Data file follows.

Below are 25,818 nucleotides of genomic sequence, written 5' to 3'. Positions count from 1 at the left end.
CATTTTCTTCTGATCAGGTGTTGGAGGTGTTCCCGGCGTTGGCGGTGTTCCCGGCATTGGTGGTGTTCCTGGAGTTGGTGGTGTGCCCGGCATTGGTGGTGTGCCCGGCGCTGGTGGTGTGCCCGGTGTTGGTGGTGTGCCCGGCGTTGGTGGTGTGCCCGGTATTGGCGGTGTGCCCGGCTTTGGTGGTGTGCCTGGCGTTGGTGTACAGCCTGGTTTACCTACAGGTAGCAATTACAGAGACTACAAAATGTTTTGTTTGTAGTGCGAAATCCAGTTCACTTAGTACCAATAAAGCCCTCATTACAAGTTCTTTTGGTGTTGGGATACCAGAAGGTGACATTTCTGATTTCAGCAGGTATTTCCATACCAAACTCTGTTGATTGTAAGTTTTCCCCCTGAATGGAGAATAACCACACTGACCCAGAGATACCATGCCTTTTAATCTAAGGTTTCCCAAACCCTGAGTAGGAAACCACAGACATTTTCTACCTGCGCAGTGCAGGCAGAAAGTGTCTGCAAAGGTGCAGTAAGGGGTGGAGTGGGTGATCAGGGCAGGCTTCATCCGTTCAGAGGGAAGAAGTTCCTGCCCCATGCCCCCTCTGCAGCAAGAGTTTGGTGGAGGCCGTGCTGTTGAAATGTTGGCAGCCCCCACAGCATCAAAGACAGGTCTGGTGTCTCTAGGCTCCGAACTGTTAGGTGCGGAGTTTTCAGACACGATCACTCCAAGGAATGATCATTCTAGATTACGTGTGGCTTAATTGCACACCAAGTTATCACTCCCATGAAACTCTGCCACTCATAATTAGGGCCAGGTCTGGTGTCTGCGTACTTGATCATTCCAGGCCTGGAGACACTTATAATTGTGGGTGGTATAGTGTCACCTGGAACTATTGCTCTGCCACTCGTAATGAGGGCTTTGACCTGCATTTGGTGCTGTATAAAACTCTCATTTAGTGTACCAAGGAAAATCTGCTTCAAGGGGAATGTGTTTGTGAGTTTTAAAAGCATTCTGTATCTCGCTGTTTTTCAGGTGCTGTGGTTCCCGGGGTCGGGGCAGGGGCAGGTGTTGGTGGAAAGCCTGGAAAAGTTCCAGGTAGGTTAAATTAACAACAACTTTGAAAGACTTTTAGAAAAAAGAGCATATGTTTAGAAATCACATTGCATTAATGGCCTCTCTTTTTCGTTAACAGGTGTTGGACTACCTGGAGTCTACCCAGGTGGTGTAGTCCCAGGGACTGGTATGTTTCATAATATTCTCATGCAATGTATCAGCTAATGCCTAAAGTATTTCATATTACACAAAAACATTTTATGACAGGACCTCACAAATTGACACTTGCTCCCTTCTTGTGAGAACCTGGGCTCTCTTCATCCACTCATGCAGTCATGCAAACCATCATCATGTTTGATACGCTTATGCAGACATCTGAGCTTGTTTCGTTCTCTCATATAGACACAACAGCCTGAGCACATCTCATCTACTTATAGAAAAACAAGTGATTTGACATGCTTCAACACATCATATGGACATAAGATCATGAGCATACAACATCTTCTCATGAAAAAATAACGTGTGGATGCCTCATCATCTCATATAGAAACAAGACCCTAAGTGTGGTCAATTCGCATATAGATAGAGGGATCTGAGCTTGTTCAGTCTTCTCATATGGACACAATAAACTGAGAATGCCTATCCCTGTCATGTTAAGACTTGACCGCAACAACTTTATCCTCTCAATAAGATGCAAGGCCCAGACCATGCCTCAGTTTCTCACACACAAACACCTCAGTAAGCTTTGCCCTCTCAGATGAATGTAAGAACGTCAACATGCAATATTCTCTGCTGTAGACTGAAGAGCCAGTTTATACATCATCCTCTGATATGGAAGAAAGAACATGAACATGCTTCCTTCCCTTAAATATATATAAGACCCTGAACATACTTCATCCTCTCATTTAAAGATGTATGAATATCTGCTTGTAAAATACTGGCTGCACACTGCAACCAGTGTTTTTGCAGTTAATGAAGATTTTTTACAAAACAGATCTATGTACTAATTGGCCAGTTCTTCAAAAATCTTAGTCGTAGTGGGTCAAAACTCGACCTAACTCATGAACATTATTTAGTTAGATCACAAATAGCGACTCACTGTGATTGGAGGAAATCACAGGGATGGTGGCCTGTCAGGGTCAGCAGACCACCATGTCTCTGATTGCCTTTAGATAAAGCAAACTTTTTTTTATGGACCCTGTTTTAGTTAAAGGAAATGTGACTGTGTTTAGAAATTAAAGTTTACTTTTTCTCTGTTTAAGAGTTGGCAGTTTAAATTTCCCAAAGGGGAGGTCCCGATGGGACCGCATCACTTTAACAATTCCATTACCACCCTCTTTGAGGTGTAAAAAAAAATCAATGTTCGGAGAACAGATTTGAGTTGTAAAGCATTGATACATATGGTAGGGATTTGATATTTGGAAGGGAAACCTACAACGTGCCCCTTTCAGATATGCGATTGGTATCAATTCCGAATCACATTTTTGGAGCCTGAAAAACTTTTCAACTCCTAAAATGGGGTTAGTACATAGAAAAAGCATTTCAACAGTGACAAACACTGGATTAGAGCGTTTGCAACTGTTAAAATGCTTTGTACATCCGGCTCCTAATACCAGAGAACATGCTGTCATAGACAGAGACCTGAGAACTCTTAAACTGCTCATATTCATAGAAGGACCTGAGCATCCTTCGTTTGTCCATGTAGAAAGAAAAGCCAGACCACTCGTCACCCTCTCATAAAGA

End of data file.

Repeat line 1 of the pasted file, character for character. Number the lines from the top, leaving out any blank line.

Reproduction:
Below are 25,818 nucleotides of genomic sequence, written 5' to 3'. Positions count from 1 at the left end.